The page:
Industry News

CMS and ONC Release Proposed Rules on EHR System Interoperability and Patient EHR Access.

The Centers for Medicare & Medicaid Services (CMS) recently released a proposed rule (the CMS Proposed Rule) to enhance the interoperability of health information technologies and provide patients with greater access to their complete health records.  In doing so, CMS hopes to give patients greater control over their health care.  In addition, the CMS Proposed Rule aims to enhance provider and health plan access to their patients’ health information and reduce piecemeal records that are often incomplete due to unconnected electronic health records (EHR) systems.  Interoperability is the health Information Technology (IT) functionality that allows for the secure exchange, viewing, and use of electronic health information (EHI) with and from other health IT systems without special effort by the user.  The Office of the National Coordinator for Health Information Technology (ONC) also released a related proposed rule (the ONC Proposed Rule) regarding information blocking and Conditions and Maintenance of Certification for Health IT, which include interoperability requirements.  The ONC issued the proposed rule as part of its implementation obligations under the 21st Century Cures Act of 2016 (Cures Act) and Executive Orders 13813, 13771, and 13777.

The Federal Government’s prior attempts to make EHR systems interoperable have fallen short due to challenges and barriers in adopting interoperable EHR systems and sharing patient data.  The challenges and barriers include: 1) a lack of EHR software and patient identifier standardization; 2) disparities between provider EHR sophistication; 3) information blocking by providers to retain patients in a competitive market; and 4) a lack harmonization between state and federal health information privacy laws.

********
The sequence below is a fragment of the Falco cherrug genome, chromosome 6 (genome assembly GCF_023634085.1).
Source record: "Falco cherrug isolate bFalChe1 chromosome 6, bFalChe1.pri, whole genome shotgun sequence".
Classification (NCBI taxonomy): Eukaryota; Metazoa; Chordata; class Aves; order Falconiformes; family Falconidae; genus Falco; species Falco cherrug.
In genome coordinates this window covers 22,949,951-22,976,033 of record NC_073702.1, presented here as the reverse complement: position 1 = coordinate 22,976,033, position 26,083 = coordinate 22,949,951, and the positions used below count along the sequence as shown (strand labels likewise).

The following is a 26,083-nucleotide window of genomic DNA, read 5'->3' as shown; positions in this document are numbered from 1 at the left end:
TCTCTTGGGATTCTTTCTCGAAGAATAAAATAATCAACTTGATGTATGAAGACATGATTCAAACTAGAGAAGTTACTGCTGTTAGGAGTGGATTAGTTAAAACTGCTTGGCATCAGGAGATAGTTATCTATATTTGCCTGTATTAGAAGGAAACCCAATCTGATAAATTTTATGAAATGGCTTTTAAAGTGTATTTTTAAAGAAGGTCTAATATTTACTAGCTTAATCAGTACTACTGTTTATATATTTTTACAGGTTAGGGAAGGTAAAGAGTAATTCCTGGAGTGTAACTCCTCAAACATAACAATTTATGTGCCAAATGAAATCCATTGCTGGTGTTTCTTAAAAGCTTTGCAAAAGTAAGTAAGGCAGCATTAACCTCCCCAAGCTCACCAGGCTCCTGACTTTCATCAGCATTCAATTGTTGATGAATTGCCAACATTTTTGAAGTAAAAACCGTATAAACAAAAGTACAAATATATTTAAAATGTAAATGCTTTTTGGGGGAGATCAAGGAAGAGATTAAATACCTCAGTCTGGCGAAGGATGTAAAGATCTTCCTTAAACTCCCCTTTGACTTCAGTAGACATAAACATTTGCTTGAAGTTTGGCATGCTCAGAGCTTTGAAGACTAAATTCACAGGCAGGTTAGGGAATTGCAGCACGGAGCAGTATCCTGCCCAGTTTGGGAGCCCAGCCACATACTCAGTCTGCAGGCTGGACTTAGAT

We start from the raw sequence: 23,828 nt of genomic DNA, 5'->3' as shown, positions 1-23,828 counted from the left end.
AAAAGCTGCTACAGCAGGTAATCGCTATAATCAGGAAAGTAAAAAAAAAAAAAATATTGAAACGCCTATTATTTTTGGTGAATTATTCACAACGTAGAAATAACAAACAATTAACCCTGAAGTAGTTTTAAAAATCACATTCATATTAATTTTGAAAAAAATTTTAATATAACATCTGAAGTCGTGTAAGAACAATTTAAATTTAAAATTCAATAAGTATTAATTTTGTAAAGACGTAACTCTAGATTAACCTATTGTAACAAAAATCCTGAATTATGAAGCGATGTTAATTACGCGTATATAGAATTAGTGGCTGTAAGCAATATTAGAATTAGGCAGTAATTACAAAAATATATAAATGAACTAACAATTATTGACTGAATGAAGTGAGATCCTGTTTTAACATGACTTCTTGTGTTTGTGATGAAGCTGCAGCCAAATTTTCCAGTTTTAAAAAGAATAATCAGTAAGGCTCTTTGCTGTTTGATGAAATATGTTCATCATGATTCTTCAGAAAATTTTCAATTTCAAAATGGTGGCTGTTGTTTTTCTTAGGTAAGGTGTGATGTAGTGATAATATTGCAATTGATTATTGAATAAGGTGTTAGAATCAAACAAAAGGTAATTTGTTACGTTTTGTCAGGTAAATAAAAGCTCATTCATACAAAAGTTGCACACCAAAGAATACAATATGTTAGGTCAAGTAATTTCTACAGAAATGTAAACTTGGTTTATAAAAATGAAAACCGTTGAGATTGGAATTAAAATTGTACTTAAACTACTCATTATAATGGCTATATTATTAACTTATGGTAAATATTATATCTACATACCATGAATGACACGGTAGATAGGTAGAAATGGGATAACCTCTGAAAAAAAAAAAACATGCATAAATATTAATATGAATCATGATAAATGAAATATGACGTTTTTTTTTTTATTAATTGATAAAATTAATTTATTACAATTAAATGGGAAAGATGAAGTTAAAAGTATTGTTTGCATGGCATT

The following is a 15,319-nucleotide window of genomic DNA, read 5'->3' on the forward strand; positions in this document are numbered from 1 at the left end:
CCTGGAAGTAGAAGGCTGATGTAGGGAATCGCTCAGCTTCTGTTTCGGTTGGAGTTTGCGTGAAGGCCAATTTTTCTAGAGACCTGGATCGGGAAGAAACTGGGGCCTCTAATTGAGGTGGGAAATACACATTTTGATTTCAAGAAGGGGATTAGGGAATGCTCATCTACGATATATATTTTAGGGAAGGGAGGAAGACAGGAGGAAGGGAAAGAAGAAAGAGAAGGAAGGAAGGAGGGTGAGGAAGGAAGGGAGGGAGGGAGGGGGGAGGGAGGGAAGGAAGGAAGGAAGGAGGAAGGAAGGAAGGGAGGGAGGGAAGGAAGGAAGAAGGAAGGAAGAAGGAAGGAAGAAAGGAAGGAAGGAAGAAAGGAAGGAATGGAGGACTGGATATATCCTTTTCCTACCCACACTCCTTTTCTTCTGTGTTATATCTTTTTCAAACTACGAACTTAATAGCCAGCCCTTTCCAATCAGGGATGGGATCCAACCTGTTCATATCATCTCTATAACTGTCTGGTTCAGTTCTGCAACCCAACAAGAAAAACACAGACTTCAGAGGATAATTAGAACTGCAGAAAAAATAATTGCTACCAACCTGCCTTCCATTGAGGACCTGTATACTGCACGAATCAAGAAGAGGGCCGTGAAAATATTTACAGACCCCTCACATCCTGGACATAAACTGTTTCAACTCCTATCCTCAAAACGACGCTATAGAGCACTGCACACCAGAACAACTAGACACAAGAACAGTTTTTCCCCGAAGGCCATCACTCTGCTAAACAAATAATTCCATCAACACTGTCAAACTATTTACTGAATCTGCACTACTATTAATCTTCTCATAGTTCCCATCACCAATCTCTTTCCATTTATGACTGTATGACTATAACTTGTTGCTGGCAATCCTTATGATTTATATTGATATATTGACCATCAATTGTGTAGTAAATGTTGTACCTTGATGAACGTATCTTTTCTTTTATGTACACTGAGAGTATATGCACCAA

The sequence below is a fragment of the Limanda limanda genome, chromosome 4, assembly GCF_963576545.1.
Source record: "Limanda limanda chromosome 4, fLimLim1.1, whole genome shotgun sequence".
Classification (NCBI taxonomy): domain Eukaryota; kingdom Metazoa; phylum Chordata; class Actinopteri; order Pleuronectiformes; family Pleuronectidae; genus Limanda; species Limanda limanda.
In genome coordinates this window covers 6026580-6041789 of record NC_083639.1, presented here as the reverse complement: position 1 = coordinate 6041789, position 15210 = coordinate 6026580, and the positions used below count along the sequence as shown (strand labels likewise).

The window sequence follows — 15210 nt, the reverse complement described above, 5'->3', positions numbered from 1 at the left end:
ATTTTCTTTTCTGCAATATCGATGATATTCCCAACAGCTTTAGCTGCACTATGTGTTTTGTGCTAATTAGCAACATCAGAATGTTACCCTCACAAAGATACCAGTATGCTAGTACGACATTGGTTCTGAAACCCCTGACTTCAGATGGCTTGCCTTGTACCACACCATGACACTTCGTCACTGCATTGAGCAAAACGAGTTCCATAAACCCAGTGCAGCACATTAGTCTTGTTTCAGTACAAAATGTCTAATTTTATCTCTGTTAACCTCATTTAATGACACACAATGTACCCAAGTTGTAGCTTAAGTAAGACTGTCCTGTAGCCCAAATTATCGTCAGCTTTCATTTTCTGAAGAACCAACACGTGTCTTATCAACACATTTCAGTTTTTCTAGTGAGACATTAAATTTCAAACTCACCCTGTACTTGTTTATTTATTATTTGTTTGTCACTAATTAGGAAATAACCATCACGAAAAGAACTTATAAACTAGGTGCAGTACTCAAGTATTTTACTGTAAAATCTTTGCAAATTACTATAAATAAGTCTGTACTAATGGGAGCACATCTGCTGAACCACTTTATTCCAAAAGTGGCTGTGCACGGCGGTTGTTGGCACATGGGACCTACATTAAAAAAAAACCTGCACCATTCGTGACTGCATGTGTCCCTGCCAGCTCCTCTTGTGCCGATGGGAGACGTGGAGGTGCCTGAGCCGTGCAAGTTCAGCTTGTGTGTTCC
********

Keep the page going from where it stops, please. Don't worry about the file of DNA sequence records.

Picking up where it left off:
CMS Proposed Rule

The main provisions in the CMS Proposed Rule require Medicare Advantage Organizations, state Medicaid and Children’s Health Insurance Program (CHIP) agencies and managed care organizations, and Qualified Health Plan Issuers in a federally-facilitated exchange to adopt an open Application Programming Interface (API).  An API is a set of communication functions and procedures that allows an application to access another system or application and retrieve the specific information that the user requested.  An open API is an application interface with publicly available technical and other information that a third-party application can use to connect to the system.  The API adoption requirement will allow enrollees and beneficiaries to download a third-party application and connect to a payor’s open API to retrieve their EHI.  Further, CMS requires that the API allow the enrollee or beneficiary to obtain or make sense of the retrieved information without special effort.  In adopting these APIs, payors and plans must do the following:

  • Make it possible for enrollees and beneficiaries to access standardized data concerning adjudicated claims, encounter data, provider directory data of the organization’s contracted providers, and clinical data if managed by the plan or organization;
  • Make pharmacy directory data, including number, mix, and addresses of network pharmacies, and formulary data, standardized and accessible to enrollees and beneficiaries, if it is a Medicare Advantage Prescription Drug Plan;
  • Make information about covered outpatient drugs standardized and accessible to enrollees and beneficiaries, if it is a state;
  • Follow ONC’s specified technical standards outlined in ONC’s Proposed Rule;
  • Follow content and vocabulary standards required under the HIPAA Administrative Requirements, e-prescribing requirements for Medicare Part D sponsors, and additional standards set out in the ONC Proposed Rule;
  • Make technical information about the API publicly accessible by posting the information directly on the payor’s website or via publicly accessible hyperlinks;